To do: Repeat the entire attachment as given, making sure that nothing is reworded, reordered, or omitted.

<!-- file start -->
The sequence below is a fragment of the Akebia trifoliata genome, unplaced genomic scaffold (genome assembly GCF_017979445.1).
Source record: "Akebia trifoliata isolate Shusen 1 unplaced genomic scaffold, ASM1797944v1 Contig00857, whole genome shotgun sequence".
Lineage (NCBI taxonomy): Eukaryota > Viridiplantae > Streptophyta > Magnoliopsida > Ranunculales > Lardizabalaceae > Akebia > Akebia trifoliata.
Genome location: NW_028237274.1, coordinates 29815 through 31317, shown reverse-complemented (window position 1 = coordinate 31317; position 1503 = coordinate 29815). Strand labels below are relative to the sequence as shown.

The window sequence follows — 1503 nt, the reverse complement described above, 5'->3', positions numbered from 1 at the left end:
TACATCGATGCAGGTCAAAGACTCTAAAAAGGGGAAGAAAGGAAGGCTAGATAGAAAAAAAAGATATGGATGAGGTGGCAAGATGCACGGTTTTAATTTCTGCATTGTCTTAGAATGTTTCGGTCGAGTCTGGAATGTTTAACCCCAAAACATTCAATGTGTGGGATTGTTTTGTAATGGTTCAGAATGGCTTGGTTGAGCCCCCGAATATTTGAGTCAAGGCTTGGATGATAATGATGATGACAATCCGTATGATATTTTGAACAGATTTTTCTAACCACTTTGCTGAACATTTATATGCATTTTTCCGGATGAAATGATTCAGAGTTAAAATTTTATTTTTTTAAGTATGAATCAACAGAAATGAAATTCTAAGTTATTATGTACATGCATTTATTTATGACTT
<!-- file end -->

The sequence below is a fragment of the Akebia trifoliata genome, unplaced genomic scaffold (genome assembly GCF_017979445.1).
Source record: "Akebia trifoliata isolate Shusen 1 unplaced genomic scaffold, ASM1797944v1 Contig00857, whole genome shotgun sequence".
Lineage (NCBI taxonomy): Eukaryota > Viridiplantae > Streptophyta > Magnoliopsida > Ranunculales > Lardizabalaceae > Akebia > Akebia trifoliata.
Genome location: NW_028237274.1, coordinates 29815 through 31317, shown reverse-complemented (window position 1 = coordinate 31317; position 1503 = coordinate 29815). Strand labels below are relative to the sequence as shown.

The window sequence follows — 1503 nt, the reverse complement described above, 5'->3', positions numbered from 1 at the left end:
TACATCGATGCAGGTCAAAGACTCTAAAAAGGGGAAGAAAGGAAGGCTAGATAGAAAAAAAAGATATGGATGAGGTGGCAAGATGCACGGTTTTAATTTCTGCATTGTCTTAGAATGTTTCGGTCGAGTCTGGAATGTTTAACCCCAAAACATTCAATGTGTGGGATTGTTTTGTAATGGTTCAGAATGGCTTGGTTGAGCCCCCGAATATTTGAGTCAAGGCTTGGATGATAATGATGATGACAATCCGTATGATATTTTGAACAGATTTTTCTAACCACTTTGCTGAACATTTATATGCATTTTTCCGGATGAAATGATTCAGAGTTAAAATTTTATTTTTTTAAGTATGAATCAACAGAAATGAAATTCTAAGTTATTATGTACATGCATTTATTTATGACTT